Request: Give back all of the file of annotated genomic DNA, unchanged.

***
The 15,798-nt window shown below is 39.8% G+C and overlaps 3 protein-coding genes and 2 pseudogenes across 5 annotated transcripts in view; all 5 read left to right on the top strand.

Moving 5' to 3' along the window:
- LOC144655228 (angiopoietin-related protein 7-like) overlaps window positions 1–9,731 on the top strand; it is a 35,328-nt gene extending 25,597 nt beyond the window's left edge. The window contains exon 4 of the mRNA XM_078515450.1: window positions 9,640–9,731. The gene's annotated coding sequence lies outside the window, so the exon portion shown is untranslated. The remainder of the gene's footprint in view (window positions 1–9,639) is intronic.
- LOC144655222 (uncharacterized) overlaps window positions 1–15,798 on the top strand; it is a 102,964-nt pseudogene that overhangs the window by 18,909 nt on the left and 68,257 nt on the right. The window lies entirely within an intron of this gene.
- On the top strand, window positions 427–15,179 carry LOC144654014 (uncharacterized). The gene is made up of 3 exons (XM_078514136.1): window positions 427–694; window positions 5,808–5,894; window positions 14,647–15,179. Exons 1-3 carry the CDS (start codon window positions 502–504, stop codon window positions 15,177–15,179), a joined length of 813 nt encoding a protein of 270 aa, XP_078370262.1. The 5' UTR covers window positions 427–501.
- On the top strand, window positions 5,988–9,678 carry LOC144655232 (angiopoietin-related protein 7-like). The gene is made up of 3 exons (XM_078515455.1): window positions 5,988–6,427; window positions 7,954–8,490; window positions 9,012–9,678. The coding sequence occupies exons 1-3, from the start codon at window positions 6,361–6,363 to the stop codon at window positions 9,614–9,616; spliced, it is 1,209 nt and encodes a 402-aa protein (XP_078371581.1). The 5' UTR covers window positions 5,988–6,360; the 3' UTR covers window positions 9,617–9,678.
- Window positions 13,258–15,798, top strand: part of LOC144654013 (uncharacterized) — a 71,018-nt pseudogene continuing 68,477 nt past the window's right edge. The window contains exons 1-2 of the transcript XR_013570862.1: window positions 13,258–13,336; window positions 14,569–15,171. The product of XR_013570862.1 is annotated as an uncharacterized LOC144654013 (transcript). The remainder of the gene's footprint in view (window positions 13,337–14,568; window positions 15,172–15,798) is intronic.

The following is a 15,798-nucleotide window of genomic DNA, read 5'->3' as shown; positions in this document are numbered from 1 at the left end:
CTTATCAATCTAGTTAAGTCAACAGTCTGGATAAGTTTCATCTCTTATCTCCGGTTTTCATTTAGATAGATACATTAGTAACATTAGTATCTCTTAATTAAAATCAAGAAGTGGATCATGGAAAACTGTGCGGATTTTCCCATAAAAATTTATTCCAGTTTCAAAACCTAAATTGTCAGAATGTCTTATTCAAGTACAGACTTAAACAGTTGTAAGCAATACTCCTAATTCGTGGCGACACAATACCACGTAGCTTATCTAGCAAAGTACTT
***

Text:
The 15,798-nt window shown below is 39.8% G+C and overlaps 3 protein-coding genes and 2 pseudogenes across 5 annotated transcripts in view; all 5 read left to right on the top strand.

Moving 5' to 3' along the window:
- LOC144655228 (angiopoietin-related protein 7-like) overlaps window positions 1–9,731 on the top strand; it is a 35,328-nt gene extending 25,597 nt beyond the window's left edge. The window contains exon 4 of the mRNA XM_078515450.1: window positions 9,640–9,731. The gene's annotated coding sequence lies outside the window, so the exon portion shown is untranslated. The remainder of the gene's footprint in view (window positions 1–9,639) is intronic.
- LOC144655222 (uncharacterized) overlaps window positions 1–15,798 on the top strand; it is a 102,964-nt pseudogene that overhangs the window by 18,909 nt on the left and 68,257 nt on the right. The window lies entirely within an intron of this gene.
- On the top strand, window positions 427–15,179 carry LOC144654014 (uncharacterized). The gene is made up of 3 exons (XM_078514136.1): window positions 427–694; window positions 5,808–5,894; window positions 14,647–15,179. Exons 1-3 carry the CDS (start codon window positions 502–504, stop codon window positions 15,177–15,179), a joined length of 813 nt encoding a protein of 270 aa, XP_078370262.1. The 5' UTR covers window positions 427–501.
- On the top strand, window positions 5,988–9,678 carry LOC144655232 (angiopoietin-related protein 7-like). The gene is made up of 3 exons (XM_078515455.1): window positions 5,988–6,427; window positions 7,954–8,490; window positions 9,012–9,678. The coding sequence occupies exons 1-3, from the start codon at window positions 6,361–6,363 to the stop codon at window positions 9,614–9,616; spliced, it is 1,209 nt and encodes a 402-aa protein (XP_078371581.1). The 5' UTR covers window positions 5,988–6,360; the 3' UTR covers window positions 9,617–9,678.
- Window positions 13,258–15,798, top strand: part of LOC144654013 (uncharacterized) — a 71,018-nt pseudogene continuing 68,477 nt past the window's right edge. The window contains exons 1-2 of the transcript XR_013570862.1: window positions 13,258–13,336; window positions 14,569–15,171. The product of XR_013570862.1 is annotated as an uncharacterized LOC144654013 (transcript). The remainder of the gene's footprint in view (window positions 13,337–14,568; window positions 15,172–15,798) is intronic.

The following is a 15,798-nucleotide window of genomic DNA, read 5'->3' as shown; positions in this document are numbered from 1 at the left end:
CTTATCAATCTAGTTAAGTCAACAGTCTGGATAAGTTTCATCTCTTATCTCCGGTTTTCATTTAGATAGATACATTAGTAACATTAGTATCTCTTAATTAAAATCAAGAAGTGGATCATGGAAAACTGTGCGGATTTTCCCATAAAAATTTATTCCAGTTTCAAAACCTAAATTGTCAGAATGTCTTATTCAAGTACAGACTTAAACAGTTGTAAGCAATACTCCTAATTCGTGGCGACACAATACCACGTAGCTTATCTAGCAAAGTACTT